Moreover, if these ants move from your garden to your home, they could cause significant structural damage.

Will Ants Eat Corn Plants?

Will Ants Eat Corn Plants

Ants are commonly seen crawling on corn leaves and stalks, but they almost never eat the plant.

It’s much more likely that grasshoppers or corn earworms are feeding from corn silks and kernels. Ants are there for different reasons.

Fire Ants have sometimes been observed eating live plants, but they usually concentrate their attention on young shoots, which are lower in fiber and easier to digest.

Carpenter Ants feed instead from the wooden parts of the corn plant, so if you see galleries excavated in the corn stalks, they could be responsible.

How Can Ants Help Corn Plants?

Despite their bad habit of nurturing aphids, ants can be very beneficial for corn plants, even if you might have a hard time believing it.

Here are the main reasons why you should consider letting the ant population in your garden thrive undisturbed:

1. Ants Protect Plants from Predators

Ants Help Corn Plants by Protecting them from Predators

Ants aren’t exactly predators, as they prefer easier sources of food. Insect eggs and larvae though are some of their favorite delicacies, as they are nutritious and don’t require much effort.

In this way, ants help to control pests that might attack your corn plants.

2. Ants are Decomposers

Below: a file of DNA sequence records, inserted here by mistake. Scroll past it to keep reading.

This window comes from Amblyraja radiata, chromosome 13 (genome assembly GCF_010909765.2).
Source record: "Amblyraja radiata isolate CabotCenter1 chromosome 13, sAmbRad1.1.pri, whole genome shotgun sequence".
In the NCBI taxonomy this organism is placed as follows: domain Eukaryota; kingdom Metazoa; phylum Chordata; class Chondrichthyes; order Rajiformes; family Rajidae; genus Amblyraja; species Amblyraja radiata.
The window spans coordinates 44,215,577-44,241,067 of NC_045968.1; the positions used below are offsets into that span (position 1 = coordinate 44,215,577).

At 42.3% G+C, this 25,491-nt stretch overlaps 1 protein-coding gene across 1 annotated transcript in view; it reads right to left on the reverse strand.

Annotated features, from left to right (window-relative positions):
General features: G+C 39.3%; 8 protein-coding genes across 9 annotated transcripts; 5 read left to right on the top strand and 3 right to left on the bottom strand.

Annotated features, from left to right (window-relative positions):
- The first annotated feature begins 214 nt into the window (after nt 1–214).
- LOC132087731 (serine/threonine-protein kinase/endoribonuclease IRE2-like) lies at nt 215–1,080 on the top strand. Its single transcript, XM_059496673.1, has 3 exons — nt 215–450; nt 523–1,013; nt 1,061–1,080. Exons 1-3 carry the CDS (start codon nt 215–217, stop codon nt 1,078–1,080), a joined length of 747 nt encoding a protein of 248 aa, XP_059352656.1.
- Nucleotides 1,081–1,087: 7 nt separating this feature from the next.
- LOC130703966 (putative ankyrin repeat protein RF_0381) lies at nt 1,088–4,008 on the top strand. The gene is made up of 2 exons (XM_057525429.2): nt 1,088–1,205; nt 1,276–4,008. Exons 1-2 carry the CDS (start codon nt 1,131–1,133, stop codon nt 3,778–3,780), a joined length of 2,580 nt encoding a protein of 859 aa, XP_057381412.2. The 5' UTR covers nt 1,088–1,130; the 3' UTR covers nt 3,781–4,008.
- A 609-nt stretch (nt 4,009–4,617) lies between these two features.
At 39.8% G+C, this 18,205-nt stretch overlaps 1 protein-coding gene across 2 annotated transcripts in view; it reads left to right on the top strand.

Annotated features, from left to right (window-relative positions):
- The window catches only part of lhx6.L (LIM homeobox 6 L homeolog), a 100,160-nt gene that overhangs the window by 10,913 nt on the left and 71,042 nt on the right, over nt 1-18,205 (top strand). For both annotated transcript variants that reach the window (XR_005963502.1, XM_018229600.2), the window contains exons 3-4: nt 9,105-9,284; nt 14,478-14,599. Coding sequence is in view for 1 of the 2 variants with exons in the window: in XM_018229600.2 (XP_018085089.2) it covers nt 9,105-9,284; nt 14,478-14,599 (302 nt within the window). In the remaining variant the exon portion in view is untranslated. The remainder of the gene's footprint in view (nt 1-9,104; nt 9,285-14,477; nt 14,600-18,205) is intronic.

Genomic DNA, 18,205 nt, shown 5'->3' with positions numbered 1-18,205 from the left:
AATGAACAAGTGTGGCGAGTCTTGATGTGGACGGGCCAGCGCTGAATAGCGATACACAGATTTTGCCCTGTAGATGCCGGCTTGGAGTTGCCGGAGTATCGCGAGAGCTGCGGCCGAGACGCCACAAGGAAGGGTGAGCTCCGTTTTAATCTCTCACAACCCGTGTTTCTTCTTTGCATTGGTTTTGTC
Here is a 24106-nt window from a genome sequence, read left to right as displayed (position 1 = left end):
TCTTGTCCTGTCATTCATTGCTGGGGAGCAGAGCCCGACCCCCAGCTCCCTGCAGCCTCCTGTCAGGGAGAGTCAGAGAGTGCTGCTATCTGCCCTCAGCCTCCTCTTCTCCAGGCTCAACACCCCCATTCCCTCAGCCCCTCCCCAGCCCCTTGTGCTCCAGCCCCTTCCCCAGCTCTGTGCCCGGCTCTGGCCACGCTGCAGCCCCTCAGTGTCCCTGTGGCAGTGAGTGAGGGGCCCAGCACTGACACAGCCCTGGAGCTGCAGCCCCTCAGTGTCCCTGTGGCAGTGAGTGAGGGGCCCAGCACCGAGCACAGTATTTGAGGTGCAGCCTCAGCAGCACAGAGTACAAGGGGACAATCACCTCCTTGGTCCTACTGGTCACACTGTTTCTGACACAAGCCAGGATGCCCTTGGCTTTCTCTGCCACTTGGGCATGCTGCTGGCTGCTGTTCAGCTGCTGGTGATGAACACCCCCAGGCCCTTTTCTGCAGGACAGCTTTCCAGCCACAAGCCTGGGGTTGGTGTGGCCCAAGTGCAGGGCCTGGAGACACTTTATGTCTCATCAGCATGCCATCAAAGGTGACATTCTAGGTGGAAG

One of the most important functions ants carry out is decomposing organic waste. Ants feed from any dead insects or dead material, be it a plant or an animal.

Their role is essential as they avoid the accumulation of this waste, which would mean the loss of many nutrients.

These instead get ‘recycled’ as they go back into the soil where they are available to plants.

3. Ants Aerate the Soil

Ants Help Corn Plants by Aerating Soil

As ants live in the ground, they work rigorously to dig out a vast system of galleries that can house the entire colony.

The benefit for the soil is that these tunnels allow oxygen to travel more freely, as well as water. The roots of corn plants can then access these resources more efficiently.

Best Ways to Keep Ants Away from Corn Plants

If, after considering the benefits and the drawbacks of having ants on your corn plants, you have decided you still want to get rid of them, there are many ways of doing it naturally.

Using natural methods ensures that you will almost never harm other beneficial insects or the plants themselves.

The best option though is to always check if there are aphids, and in that case, to kill them off, as the ants will then lose interest in your corn plants.

1. Blast the Plants with Water

Keep Ants Away using Water Blasts

One of the best and easiest ways to get rid of aphids is to water the infested plants with a strong spray of water from a garden hose or spray bottle.

This will dislodge the aphids on corn, which will die before they are able to get back on a plant.

In the case of a huge infestation, you should repeat this often, even multiple times a day if possible.

The water will also be a bother for the ants. Though the ants will come back to the plants again and again as long as some aphids remain.

2. Treat with Insecticidal Soap or Horticultural Oil

These natural pest control products work against aphids, but only if sprayed directly on them. They kill the insects on contact and need to be applied more than once.

They are some of the safest to use for edible plants as they leave no residue behind.